For your post-lunch/pre-comute home: the soundtrack to this week’s #BestWorstYear. @sundoglit
While we wait for the new episode to cool on the windowsill, here’s this week’s #BestWorstYear soundtrack. @sundoglit
So, the Gal Friday of Quiddity, and writer Amy Sayre, asked me to be a part of her blog tour, answering 4 questions about my own writing. As I’ve been neck-deep in laying out the Fall issue of Quiddity, as well as working on the VLA Summer Teen Writing Camp, it’s important to take a moment and remember why I’m doing what I’m doing—at the end of the day, I feel very fortunate to be in a place in my life where job and passion intersect. Here are 4 A’s to 4 Q’s…
1.) What are you working on?
Beyond getting the next issue of Q out on time, I’ve actually gone back to a project I started while I was working on my MFA at Wilkes University. In a prior life, I was a social worker specializing in children with Autism. I am working on a poetry cycle that focuses on the world of autism. I have about sixty plus poems written and several have already been seen the light of day in publication. I have recent sent out a new packet of re-worked pieces for consideration. I also have a weekly column at Sun Dog Lit called “Best Worst Year,” and will be returning from Summer break on the column this month.
2.) How does your work differ from others in your genre?
My writing is choc-full-o-niacin, which has been shown to greatly improve joint mobility and staving off osteoarthritis.
Like any solid writing, I hope my voice comes through the words on the page. Good art is good conversation, and I can’t assume to know what an audience connects with when it comes to what I’m writing. East Coast Pinoy in the Midwest with a record collection and a heart condition seems to be a pretty limited market.
3.) Why do you write what you do?
Because I have to. I think we have little choice in what we choose to write—it chooses us. It’s much like our aesthetics—what we connect with has so much to do with what we were exposed to at a formative age that sometimes we don’t even know why we like what we like—we just like it. I don’t particularly write about topic X because that’s what I want to write about. It may be a product of writing on deadlines, or knowing that I need to have X done for work. The page has always meant freedom to me, and as a result, I usually don’t have a plan when it comes to the page. That’s not to say I write “when the spirit moves me” or that I chase “the muse.” Writing’s work. You put the hours in but I can’t push or systematically plot out what’s next. When it comes to something like “Best Worst Year,” Justin (my editor) didn’t give me any real structure to follow (word count, topics, timetable, pay schedule) and if you’ve looked at how it evolved over the last year plus, it’s become more and more lyrical and sounds much less like a linear narrative. In the last six months, I’ve dropped first person and have moved to “you” as a device. In a way, second person feels more intimate for the pieces. This wasn’t something I had planned from the start—it had to get there naturally. I don’t know if it would be genuine (or nearly as good) if I had such a flight plan from the get-go.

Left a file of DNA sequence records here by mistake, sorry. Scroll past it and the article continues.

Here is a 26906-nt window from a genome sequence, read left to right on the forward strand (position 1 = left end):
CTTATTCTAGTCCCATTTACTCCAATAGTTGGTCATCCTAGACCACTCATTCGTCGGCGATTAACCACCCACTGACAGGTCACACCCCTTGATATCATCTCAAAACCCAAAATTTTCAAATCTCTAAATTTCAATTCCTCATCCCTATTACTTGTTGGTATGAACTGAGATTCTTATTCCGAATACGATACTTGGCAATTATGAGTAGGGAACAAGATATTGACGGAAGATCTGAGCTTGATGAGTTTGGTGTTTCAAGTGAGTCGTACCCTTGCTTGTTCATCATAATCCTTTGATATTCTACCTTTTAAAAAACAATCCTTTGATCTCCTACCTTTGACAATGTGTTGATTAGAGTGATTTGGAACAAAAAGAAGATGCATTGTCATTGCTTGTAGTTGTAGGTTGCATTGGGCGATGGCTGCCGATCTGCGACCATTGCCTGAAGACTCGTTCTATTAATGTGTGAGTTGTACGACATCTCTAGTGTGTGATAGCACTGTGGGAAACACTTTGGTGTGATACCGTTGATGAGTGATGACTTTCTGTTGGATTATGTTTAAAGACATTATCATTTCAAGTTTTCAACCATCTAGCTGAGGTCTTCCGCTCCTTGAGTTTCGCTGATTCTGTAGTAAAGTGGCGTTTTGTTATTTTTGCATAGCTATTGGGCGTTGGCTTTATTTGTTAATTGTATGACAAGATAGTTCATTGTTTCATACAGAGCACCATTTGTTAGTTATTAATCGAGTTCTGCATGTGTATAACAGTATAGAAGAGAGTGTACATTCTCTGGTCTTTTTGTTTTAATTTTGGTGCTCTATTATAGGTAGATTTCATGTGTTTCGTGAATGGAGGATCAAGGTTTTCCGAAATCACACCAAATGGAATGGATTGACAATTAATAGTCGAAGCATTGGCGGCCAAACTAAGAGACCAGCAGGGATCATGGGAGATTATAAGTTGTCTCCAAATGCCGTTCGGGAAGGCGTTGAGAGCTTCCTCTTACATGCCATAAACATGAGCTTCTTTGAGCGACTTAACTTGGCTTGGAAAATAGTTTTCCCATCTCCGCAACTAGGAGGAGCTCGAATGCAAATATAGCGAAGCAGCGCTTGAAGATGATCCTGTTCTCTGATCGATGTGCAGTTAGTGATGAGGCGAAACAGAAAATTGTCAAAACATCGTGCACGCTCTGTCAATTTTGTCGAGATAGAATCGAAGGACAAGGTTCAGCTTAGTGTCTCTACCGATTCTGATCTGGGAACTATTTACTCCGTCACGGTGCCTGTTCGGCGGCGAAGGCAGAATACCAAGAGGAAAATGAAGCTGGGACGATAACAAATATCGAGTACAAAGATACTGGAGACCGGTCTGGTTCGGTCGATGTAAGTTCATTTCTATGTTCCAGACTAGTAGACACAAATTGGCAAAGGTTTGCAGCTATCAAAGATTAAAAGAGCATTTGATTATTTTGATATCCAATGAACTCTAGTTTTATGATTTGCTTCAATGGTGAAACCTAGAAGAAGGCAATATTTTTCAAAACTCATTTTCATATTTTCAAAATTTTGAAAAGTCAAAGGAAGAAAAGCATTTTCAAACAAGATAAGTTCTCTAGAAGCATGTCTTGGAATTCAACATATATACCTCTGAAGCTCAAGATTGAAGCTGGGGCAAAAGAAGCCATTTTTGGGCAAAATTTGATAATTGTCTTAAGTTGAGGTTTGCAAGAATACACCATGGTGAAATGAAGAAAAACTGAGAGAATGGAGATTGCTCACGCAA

I know what I write, I don’t write what I know. I write everyday, usually at about 6 AM regardless of what’s going on or what went on the night before. I’ve been writing this way for almost ten years. Norman Mailer called it “showing up for the troops,” and in a way, it gets the issue of writer’s block or will-I-write-today out of the way. That’s not to say what I’m writing first thing in the morning is good (or even legible). If I don’t write—even if I know for a fact what I’m writing is absolute horseshit—I can tell. Writing is how I process the world; how I unpack the day. It doesn’t matter if it’s seen by a few friends, between the pages of a journal, or no one. I know that I wrote and ultimately, I’m the only audience I can ever truly rely on to read every bit of my work.
Her pour was deliberate, steady, practiced. A waitress’ story is written across her hands. Along her ring finger–a scar. Nail-bit red tips. Her Claddagh ring on a middle finger. The wrist tattoo of a star, faded and distant. Out here, in the tall shadows of an extinguished mining city, street lights obscure the sky. What isn’t washed out of the night time sky vanishes in the desperate echo of the track. A diner with a basement bar. Stained scarlet leather. Bar lights are smoke tarnished and you’re all the better for it. Upstairs it’s coffee in cheap mugs that never really come clean. When you leave, you see your waitress smoking behind the dumpster.
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